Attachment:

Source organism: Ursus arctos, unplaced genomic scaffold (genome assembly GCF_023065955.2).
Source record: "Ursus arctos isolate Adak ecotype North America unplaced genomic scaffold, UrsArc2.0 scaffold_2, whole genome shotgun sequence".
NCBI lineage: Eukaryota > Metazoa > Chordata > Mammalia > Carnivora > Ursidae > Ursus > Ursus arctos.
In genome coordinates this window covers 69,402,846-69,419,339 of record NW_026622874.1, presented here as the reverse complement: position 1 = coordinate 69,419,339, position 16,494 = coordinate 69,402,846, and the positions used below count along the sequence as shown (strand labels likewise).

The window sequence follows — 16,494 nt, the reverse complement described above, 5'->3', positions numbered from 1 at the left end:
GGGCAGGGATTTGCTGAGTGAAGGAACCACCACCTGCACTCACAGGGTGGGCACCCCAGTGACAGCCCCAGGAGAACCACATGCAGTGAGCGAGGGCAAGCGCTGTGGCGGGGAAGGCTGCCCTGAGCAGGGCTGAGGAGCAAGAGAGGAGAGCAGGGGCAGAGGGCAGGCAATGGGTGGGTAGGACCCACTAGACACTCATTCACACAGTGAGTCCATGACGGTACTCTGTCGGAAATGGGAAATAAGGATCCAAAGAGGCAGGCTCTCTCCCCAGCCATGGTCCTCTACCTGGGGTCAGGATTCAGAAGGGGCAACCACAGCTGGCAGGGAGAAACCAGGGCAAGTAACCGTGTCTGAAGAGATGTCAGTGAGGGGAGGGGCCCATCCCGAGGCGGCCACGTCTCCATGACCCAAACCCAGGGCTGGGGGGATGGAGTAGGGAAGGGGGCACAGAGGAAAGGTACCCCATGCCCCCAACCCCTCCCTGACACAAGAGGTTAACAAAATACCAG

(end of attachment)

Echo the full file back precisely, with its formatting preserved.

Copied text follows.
Source organism: Ursus arctos, unplaced genomic scaffold (genome assembly GCF_023065955.2).
Source record: "Ursus arctos isolate Adak ecotype North America unplaced genomic scaffold, UrsArc2.0 scaffold_2, whole genome shotgun sequence".
NCBI lineage: Eukaryota > Metazoa > Chordata > Mammalia > Carnivora > Ursidae > Ursus > Ursus arctos.
In genome coordinates this window covers 69,402,846-69,419,339 of record NW_026622874.1, presented here as the reverse complement: position 1 = coordinate 69,419,339, position 16,494 = coordinate 69,402,846, and the positions used below count along the sequence as shown (strand labels likewise).

The window sequence follows — 16,494 nt, the reverse complement described above, 5'->3', positions numbered from 1 at the left end:
GGGCAGGGATTTGCTGAGTGAAGGAACCACCACCTGCACTCACAGGGTGGGCACCCCAGTGACAGCCCCAGGAGAACCACATGCAGTGAGCGAGGGCAAGCGCTGTGGCGGGGAAGGCTGCCCTGAGCAGGGCTGAGGAGCAAGAGAGGAGAGCAGGGGCAGAGGGCAGGCAATGGGTGGGTAGGACCCACTAGACACTCATTCACACAGTGAGTCCATGACGGTACTCTGTCGGAAATGGGAAATAAGGATCCAAAGAGGCAGGCTCTCTCCCCAGCCATGGTCCTCTACCTGGGGTCAGGATTCAGAAGGGGCAACCACAGCTGGCAGGGAGAAACCAGGGCAAGTAACCGTGTCTGAAGAGATGTCAGTGAGGGGAGGGGCCCATCCCGAGGCGGCCACGTCTCCATGACCCAAACCCAGGGCTGGGGGGATGGAGTAGGGAAGGGGGCACAGAGGAAAGGTACCCCATGCCCCCAACCCCTCCCTGACACAAGAGGTTAACAAAATACCAG